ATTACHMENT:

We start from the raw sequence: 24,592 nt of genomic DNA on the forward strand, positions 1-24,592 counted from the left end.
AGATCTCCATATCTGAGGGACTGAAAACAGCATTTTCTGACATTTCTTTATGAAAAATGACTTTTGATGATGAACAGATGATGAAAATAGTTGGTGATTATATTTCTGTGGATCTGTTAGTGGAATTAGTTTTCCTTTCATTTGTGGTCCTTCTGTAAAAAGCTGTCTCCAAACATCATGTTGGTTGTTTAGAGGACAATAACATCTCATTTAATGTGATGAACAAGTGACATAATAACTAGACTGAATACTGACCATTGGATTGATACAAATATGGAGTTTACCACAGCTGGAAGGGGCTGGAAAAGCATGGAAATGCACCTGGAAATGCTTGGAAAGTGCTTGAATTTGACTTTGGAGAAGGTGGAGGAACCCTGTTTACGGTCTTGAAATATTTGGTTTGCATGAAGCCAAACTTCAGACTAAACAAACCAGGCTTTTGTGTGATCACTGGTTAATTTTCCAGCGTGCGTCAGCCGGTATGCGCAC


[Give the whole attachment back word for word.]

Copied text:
We start from the raw sequence: 24,592 nt of genomic DNA on the forward strand, positions 1-24,592 counted from the left end.
AGATCTCCATATCTGAGGGACTGAAAACAGCATTTTCTGACATTTCTTTATGAAAAATGACTTTTGATGATGAACAGATGATGAAAATAGTTGGTGATTATATTTCTGTGGATCTGTTAGTGGAATTAGTTTTCCTTTCATTTGTGGTCCTTCTGTAAAAAGCTGTCTCCAAACATCATGTTGGTTGTTTAGAGGACAATAACATCTCATTTAATGTGATGAACAAGTGACATAATAACTAGACTGAATACTGACCATTGGATTGATACAAATATGGAGTTTACCACAGCTGGAAGGGGCTGGAAAAGCATGGAAATGCACCTGGAAATGCTTGGAAAGTGCTTGAATTTGACTTTGGAGAAGGTGGAGGAACCCTGTTTACGGTCTTGAAATATTTGGTTTGCATGAAGCCAAACTTCAGACTAAACAAACCAGGCTTTTGTGTGATCACTGGTTAATTTTCCAGCGTGCGTCAGCCGGTATGCGCAC